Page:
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First Open Cross-Communication Between Social Networks?

Cliqset shared some pretty interesting news with WebProNews today. They say that for the first time ever, the users of two independent, public web entities are able to communicate with each other, ...
First Open Cross-Communication Between Social Networks?
Written by Chris Crum
  • Cliqset shared some pretty interesting news with WebProNews today. They say that for the first time ever, the users of two independent, public web entities are able to communicate with each other, without being on the same service as the person they are communicating with. Cliqset and Status.net have accomplished this using Salmon, but this isn’t just big news for these two services. It’s big news for the open web.

    "This is a great demonstration of Cliqset’s larger vision of social networks being siteless, and we think it’s going to be the future of how all services interact and, more importantly, how users of these services interact," Cliqset tells WebPronews.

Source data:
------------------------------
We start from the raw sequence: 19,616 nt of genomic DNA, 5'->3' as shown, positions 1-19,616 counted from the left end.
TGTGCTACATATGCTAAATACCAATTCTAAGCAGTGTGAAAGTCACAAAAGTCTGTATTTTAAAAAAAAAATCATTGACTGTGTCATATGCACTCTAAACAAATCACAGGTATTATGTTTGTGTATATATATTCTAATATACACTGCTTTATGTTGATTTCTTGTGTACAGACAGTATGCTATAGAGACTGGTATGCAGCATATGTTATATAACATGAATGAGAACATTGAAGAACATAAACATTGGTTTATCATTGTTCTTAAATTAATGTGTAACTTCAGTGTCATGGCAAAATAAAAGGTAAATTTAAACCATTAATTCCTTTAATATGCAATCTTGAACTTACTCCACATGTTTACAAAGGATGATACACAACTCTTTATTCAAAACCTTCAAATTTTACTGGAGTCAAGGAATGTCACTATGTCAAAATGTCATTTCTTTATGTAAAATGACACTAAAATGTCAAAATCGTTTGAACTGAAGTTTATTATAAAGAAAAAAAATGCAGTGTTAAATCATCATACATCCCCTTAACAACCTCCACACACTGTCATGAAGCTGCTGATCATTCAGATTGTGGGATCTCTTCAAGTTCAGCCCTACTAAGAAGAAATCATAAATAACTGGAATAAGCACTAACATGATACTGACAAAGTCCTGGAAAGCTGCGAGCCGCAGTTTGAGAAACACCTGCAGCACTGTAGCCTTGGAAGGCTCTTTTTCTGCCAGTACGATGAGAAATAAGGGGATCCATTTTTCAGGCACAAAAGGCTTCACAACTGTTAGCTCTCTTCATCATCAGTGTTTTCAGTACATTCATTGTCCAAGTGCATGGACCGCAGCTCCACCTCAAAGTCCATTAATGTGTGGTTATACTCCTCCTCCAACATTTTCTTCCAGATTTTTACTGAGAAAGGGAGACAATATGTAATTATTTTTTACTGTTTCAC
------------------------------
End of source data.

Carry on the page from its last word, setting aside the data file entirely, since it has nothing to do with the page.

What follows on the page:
Cliqset and Status.net claim first live salmon implementation“All in all, [it’s] a very exciting and equally important step in the world of open standards and DiSo," Cliqset says, noting that Google Buzz is also on its way to implementing the protocol.

    But the Cliqset/Status.net is the first live example of it, according to Cliqset.

    Cliqset describes itself as a completely open, read/write platform designed to give you everything you need to create and integrate the next great social app. The StatusNet platform enables communities, brands and organizations to incorporate micro messaging into their own domain, says Status.net.

    "As of now, users of any Status.net-enabled website (e.g Identi.ca) can now communicate in real-time with Cliqset users via the Salmon @user@domain message format," Cliqset tells us. "Which means, if you’re on Cliqset, you can comment and @reply to a Status.net user…and that Status.net user will receive the message without having to visit Cliqset and vice versa."

    Now imagine similar functionality among all your favorite social networks – Facebook, Twitter, MySpace, Buzz, YouTube, blogs, etc. Is this the beginning of a truly more open web? What do you think?

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